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How To Find Caches Along A Route?


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Help a new guy!! I'm taking the bride for a ride and want to do a little geocaching

along the way....we are planning on driving the Natchez Trace the end of March and wonder if there is a way to line up waypoints along a route?? Thanks for any suggestions




jonkertbTAKE ME FOR A WALK@tds.net


:) SORRY...thought I had exhausted the FAQ...found something in the additional FAQ file


but I'll take other ideas?!?! :)

Edited by kneadmorecache
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I wish there was a simple way to get this info from the site. My method is slightly different now that the new PQ page is up and running:


Obtain PQs covering the entire trip. This can be a pain and may take some tweaking. Being able to run these live on the site will make it easier to tell that you are getting what you need, but you will want the files that are sent to you to do the following voodoo to.


Use GPSBabel to convert the gpx files to a format that MS S&T can use.

Open the files in MS S&T and choose the points (manually) to be included in your route. Optimize the route.

Print out a copy of the route.

Upload the gpx files to your palm using GPX Spinner and Plucker.


You now have a printout of your route including each cache you wish to visit. You also have all of the caches (and more) in your palm for viewing in the field.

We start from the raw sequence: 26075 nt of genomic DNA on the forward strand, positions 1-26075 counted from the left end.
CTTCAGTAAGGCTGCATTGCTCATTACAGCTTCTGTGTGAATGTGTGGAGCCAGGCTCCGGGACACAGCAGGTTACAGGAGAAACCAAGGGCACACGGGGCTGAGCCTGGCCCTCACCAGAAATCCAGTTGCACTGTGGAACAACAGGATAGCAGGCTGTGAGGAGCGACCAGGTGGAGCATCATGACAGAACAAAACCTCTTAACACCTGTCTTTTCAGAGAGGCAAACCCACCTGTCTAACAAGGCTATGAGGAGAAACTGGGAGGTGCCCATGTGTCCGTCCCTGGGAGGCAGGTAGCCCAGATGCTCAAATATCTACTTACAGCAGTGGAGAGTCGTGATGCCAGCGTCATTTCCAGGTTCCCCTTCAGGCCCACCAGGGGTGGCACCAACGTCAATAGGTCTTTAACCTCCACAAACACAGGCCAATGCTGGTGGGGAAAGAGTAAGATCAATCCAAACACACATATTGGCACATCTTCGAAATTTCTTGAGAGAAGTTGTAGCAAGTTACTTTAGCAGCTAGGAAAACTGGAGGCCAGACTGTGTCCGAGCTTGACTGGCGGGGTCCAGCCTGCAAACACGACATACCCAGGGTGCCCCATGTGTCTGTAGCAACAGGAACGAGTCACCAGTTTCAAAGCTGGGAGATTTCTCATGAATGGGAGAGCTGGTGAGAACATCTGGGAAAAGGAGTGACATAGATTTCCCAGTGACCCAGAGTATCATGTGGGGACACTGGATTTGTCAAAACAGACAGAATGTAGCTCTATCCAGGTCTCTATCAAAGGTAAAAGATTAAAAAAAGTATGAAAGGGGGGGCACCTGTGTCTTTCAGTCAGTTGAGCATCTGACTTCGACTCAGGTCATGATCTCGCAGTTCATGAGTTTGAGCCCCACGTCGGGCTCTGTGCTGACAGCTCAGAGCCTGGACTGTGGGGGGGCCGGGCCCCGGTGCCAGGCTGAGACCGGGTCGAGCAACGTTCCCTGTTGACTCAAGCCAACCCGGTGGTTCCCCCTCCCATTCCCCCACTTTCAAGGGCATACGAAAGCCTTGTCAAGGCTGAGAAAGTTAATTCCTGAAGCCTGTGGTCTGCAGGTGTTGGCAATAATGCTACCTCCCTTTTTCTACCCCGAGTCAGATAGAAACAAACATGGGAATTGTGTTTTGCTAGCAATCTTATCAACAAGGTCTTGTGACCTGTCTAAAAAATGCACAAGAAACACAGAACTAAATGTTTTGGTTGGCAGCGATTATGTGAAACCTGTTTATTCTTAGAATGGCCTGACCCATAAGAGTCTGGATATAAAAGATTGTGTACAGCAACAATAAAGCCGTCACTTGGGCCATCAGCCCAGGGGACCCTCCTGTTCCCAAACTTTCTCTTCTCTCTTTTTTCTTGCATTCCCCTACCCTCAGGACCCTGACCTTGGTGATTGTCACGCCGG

The only thing left to do is load the points to your gps. Depending on the length of your journey (or more precisely the number of caches you wish to visit), this may be easy or cumbersome.


I typically use EasyGPS to pare down the files by lat/long limits and upload the files to my GPSr. Alternatively, you could identify the individual caches on your list and upload these.


Laptop users could certainly take their laptop on the trip (most do anyway) and upload the different gpx files on the fly. This is the best option as it allows you to load detailed maps for your entire trip in addition to having over 500 caches (and other waypoints) to choose from.


My way certainly isn't simple, but it gets the job done.

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There is always the extremely non-technical option of opening your state map, and following the route you plan on taking. The map will show all caches along the route, which you can then click on to identify. Depending on how long of a drive it is going to be, this is sometimes a quicker option.

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In Europe we can use the PDA route navigation system TomTom to do the trick. Convert the waypoints from the caches to Points of Interest and add these to TomTom. Now, while driving along you route, your PDA will shout to you when you het nearby a cachelocation.

I read that TomTom is also available now in the US...

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